Netflix is ditching its plans for an in-person upfront presentation next week and switching to a virtual-only event, TheWrap has learned.
“We wanted to let you know that we have decided to move our Upfront event at the Paris Theater on Wednesday, May 17th at 5pm ET from in-person to virtual,” a message sent to advertisers on Wednesday evening read. “We look forward to sharing our progress on ads and upcoming slate with you. We’ll share more details next week.”
The streamer did not disclose the reasoning behind the abrupt change of plans.
The move comes as the Writers Guild of America is on strike for the first time since November 2007 after the group was unable to reach a deal in contract negotiations with the Alliance of Motion Picture and Television Producers. The strike involves a long list of concerns that the writers want Hollywood studios to address, from the low pay involved in writing streaming series to reining in “mini-rooms” used to skirt contractual pay practices to addressing the use of artificial intelligence.
WGA members have already picketed outside of Peacock’s NewFront presentation in New York City, Netflix’s headquarters in both New York City and Los Angeles, and Disney, Fox, Warner Bros., Paramount and Universal in Burbank, Los Angeles and Universal City.
“We respect the writers and we respect the WGA and we couldn’t be here without them. We don’t want a strike. The last time there was a strike, it was devastating to creators. It was really hard in the industry. It was painful for local economies that support production and it was very, very, very bad for fans,” Netflix co-CEO Ted Sarandos said during the company’s fiscal first quarter earnings call in April. “So if there’s a strike and we want to work really hard to make sure we could find a fair and equitable deal so we can avoid one. But if there is one, we have a large base of upcoming shows and films from around the world, we could probably serve our members better than most. And we really don’t want this to happen, but we had to make plans for the worst and so we do have a pretty robust slate of releases to take us into a long time. But just to be clear, we are at the table and we are going to try to get to an equitable solution so there isn’t a strike.”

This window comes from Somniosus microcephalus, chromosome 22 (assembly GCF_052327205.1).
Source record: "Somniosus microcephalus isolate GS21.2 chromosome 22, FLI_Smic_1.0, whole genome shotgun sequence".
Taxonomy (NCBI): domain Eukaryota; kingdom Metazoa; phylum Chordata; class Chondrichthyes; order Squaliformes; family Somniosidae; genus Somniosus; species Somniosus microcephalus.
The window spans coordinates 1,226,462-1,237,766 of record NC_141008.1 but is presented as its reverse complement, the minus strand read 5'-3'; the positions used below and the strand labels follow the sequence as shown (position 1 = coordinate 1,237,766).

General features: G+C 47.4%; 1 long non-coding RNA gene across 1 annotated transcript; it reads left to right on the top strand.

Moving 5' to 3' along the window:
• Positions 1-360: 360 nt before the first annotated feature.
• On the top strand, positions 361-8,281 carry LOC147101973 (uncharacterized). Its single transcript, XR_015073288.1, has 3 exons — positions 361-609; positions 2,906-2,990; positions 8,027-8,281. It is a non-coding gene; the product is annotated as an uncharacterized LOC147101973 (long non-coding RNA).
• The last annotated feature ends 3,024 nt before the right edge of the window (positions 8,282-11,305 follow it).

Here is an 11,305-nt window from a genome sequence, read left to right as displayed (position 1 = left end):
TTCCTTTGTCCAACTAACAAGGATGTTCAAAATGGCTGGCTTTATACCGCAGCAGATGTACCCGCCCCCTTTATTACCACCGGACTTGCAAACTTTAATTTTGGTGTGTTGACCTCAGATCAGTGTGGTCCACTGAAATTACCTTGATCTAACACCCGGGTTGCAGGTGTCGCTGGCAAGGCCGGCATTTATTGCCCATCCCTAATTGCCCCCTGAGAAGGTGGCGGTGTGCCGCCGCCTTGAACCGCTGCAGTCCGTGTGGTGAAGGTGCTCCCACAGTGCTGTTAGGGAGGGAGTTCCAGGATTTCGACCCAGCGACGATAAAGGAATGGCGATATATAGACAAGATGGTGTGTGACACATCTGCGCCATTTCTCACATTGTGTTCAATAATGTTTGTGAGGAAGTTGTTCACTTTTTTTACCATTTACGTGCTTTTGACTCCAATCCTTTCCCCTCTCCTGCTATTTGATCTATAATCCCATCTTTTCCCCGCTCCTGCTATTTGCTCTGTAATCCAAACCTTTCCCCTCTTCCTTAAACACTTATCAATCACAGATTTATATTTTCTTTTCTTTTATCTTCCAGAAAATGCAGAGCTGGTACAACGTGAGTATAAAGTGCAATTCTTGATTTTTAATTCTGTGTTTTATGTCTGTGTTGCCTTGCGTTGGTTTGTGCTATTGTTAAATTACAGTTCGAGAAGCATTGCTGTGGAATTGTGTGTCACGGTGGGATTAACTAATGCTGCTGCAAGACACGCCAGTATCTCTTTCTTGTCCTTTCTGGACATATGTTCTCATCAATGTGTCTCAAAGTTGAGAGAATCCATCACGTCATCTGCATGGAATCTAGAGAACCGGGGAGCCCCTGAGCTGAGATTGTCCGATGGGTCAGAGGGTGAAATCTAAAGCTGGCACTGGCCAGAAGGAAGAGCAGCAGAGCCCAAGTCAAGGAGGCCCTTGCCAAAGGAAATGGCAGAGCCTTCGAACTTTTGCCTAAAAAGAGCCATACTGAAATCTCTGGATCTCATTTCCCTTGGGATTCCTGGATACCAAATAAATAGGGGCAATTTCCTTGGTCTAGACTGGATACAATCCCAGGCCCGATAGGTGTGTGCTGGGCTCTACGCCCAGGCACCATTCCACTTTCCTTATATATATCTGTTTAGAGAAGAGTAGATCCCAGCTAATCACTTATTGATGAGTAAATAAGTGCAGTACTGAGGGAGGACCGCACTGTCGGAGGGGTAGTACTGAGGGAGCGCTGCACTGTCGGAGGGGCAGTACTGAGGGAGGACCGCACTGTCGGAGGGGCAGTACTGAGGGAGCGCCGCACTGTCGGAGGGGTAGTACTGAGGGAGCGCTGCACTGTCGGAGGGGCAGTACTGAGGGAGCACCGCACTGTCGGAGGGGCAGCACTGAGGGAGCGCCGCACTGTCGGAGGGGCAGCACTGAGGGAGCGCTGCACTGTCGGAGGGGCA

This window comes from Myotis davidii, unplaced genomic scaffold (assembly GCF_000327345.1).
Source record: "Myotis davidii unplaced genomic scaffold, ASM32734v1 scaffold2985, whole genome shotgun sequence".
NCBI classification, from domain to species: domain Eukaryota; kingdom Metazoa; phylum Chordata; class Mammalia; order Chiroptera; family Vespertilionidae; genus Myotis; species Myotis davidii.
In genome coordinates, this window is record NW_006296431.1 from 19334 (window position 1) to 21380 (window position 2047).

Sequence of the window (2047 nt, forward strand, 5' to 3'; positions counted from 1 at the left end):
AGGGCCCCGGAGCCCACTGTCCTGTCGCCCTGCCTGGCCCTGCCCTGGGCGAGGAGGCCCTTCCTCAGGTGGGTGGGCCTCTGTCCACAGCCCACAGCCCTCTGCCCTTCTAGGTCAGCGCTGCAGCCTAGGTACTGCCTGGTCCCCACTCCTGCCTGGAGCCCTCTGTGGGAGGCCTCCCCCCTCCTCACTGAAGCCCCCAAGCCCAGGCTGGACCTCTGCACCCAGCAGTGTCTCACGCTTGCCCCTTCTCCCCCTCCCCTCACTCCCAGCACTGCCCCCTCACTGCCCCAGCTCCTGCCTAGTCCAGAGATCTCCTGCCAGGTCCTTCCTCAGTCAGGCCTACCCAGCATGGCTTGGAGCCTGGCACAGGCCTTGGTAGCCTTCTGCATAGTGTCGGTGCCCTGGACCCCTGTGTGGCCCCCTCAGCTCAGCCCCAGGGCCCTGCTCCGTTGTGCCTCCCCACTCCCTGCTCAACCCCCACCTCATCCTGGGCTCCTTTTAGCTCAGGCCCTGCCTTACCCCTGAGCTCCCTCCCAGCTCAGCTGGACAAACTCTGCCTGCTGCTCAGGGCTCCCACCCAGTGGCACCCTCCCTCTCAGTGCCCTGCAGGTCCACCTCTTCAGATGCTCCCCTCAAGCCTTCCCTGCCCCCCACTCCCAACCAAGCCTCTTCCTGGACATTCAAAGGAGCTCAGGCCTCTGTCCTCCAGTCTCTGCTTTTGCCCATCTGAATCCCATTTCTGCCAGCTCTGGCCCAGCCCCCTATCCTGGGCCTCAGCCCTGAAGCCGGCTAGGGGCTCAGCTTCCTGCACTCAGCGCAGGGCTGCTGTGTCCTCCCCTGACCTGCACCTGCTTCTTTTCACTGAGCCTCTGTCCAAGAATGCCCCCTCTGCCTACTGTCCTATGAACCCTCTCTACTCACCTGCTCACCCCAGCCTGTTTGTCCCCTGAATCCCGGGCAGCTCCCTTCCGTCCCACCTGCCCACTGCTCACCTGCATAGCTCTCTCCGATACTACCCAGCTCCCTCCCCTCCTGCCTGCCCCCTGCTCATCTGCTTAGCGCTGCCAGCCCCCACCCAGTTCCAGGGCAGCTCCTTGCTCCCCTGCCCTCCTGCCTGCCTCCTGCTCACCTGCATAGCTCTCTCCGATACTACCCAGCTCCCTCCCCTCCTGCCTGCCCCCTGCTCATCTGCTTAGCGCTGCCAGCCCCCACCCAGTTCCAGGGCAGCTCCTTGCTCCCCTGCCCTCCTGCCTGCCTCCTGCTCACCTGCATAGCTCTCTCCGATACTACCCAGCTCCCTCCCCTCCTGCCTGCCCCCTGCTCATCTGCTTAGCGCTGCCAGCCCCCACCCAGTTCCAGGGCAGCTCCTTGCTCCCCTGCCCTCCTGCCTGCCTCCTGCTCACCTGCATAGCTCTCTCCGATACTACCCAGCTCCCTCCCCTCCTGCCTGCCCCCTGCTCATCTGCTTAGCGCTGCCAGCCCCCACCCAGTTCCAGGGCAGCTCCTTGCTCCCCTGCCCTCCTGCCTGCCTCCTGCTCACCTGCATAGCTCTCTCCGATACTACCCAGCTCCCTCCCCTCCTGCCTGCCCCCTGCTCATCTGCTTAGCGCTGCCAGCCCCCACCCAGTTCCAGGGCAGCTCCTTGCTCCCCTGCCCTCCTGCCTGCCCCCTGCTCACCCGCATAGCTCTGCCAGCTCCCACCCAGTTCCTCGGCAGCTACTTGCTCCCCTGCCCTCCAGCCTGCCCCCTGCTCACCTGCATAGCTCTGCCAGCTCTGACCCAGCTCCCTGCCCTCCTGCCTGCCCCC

Netflix launched a $6.99 per month Basic With Ads tier in November as it looked to reaccelerate revenue growth. The company said in its quarterly shareholder letter that engagement on the ads tier has been above initial expectations and that it’s seen “very little switching” from its standard and premium plans. It also emphasized that the ad tier’s average revenue per paid membership in the U.S. is greater than its standard plan.
In January, CFO Spencer Neumann said the company expected that advertising could one day account for 10% of Netflix’s revenue, or around $3 billion. The company did not break out figures for advertising revenue or subscribers to the ad-based tier, though it has reportedly reached 1 million users.
“Given current healthy performance and trajectory of our per-member advertising economics,
particularly in the U.S., we’re upgrading our ads experience with more streams and improved
video quality to attract a broader range of consumers,” the company added. “We believe these enhancements will make our offering even more attractive to a broader set of consumers and further strengthen engagement for existing and new subscribers to the ads plan.”
All 12 markets where the ad tier is available will offer 1080p versus 720p video quality and two concurrent streams.
Netflix’s change of plans come as NBCUniversal, Fox, Disney and Warner Bros. Discovery are all slated to hold upfront presentations in New York City next week. The companies currently plan to host both in-person and virtual presentations.
For all of TheWrap’s WGA strike coverage, click here.